Piling Canada

Where are the Workers?

Worker mobility and retirements will affect construction industries for Canada's East Coast
Written by Piling Canada
May 2015

Worker mobility and retirements will affect construction industries for Canada’s East Coast

Submitted by BuildForce Canada

As opportunities arise in other locations and the Baby Boomer generation inches closer to retirement, many industries are facing an impending labour shortage in the coming years. In February

2014, BuildForce Canada released the 2014-2023 Construction and Maintenance Looking Forward forecast, and shared findings about the construction industries in our East Coast provinces – New Brunswick, Nova Scotia, Prince Edward Island and Newfoundland and Labrador – with Piling Canada.

As a skilled labour shortage looms on the horizon, now is the time for Canadians in the construction industry to implement plans to recruit, train and retain workers. For more information, turn to the HR Department column starting on page 71 of this issue of Piling Canada, and read Barbara Bowes’ advice on how to help your business pull through by making sure you put your people first.

New Brunswick construction industry must focus on rebuilding workforce
Planning for major new projects will be a top priority for New Brunswick’s construction industry, as retirements and out-of-province projects draw on the skilled labour pool, according to BuildForce Canada.

The 2014-2023 Construction and Maintenance Looking Forward forecast shows a moderate decline in construction employment over the next two years before the start of new major engineering projects create employment opportunities in 2016. Across the outlook scenario, industry faces the growing challenge of an aging workforce, with as many as 6,000 skilled tradespeople, or 28 per cent of the current labour force, expected to retire.

“Replacing retirees and building up the workforce is essential,” said Rosemary Sparks, executive director of BuildForce Canada. “The goal is to be ready when specialized workers are needed for pipeline, mining and marine terminal projects are starting in 2016.”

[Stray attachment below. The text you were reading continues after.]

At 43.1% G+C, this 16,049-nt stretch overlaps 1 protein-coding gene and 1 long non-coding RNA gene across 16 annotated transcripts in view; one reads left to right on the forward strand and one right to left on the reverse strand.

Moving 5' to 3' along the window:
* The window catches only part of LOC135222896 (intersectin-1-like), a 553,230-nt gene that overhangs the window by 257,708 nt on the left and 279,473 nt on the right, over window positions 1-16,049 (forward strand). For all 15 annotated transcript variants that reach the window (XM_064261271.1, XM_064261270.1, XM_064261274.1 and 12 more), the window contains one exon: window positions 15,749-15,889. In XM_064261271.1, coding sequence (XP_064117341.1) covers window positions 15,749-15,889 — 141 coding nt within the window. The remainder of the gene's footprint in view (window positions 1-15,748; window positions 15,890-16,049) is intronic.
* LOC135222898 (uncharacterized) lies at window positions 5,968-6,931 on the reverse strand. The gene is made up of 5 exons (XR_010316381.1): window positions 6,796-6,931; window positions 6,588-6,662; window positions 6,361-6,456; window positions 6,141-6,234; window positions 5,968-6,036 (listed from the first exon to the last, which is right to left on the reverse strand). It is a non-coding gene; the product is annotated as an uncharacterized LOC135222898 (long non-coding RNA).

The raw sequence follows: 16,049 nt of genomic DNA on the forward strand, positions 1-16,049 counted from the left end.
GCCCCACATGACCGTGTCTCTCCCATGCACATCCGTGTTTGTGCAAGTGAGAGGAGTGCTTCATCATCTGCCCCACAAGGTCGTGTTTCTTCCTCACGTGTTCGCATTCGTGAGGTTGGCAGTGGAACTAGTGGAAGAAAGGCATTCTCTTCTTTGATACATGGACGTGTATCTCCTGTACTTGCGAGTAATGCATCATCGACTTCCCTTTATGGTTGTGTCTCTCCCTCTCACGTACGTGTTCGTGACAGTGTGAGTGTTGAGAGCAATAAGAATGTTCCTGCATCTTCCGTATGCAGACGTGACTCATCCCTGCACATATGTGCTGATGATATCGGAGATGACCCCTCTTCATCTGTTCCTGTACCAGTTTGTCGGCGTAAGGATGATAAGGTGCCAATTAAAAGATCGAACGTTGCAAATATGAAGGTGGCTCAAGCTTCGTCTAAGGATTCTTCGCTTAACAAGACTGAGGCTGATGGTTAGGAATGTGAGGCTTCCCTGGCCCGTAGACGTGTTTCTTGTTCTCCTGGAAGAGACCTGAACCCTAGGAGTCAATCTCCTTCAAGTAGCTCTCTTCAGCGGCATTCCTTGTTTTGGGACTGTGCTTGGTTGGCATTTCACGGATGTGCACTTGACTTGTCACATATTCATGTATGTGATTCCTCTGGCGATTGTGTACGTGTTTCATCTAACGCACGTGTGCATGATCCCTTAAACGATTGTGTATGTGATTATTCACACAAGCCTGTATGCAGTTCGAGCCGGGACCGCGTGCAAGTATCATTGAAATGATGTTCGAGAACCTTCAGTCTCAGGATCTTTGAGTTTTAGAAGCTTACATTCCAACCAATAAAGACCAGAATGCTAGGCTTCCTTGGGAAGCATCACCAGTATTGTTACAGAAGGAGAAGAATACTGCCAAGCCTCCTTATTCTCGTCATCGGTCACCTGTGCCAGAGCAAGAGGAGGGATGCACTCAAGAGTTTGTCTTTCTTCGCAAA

These projects may also involve recruiting New Brunswick’s skilled trades back from other provinces and/or hiring a temporary workforce from outside the province.

The forecast also shows that proposed new major indus- trial and engineering projects translate into strong demand from 2016 to 2018 for a selected group of trades and occupations with specialized skills and experience. New Brunswick also faces competition for skilled labour from resource projects in Western Canada, including current and new projects in Alberta and British Columbia over the near term, as well as immediate opportunities in Newfoundland and Labrador.

“The challenge is convincing skilled workers to stay and others to come back when projects at home ramp up,” added Sparks. “That’s why now is the time to focus on recruitment, training and retaining a skilled labour force.”


Young recruits key to building Nova Scotia’s construction industry
With many workers retiring over the next decade, Nova Scotia’s construction industry will need to step up efforts to attract more young people.

BuildForce Canada’s forecast shows modest employment growth at the same time as the industry faces an increase in retirements and out-of-province resource projects.

“Up to 25 per cent of the workforce will be retiring over the next decade, creating a real need for young, skilled workers,” said Sparks. “There is a lot of opportunity in construction, making it a great career choice for young people.”

Employment opportunities will shift to industrial and utility projects, with commercial, industrial and utility construction supporting current levels of employment. Modest job growth and equal gains and losses will balance activity in most years to 2023.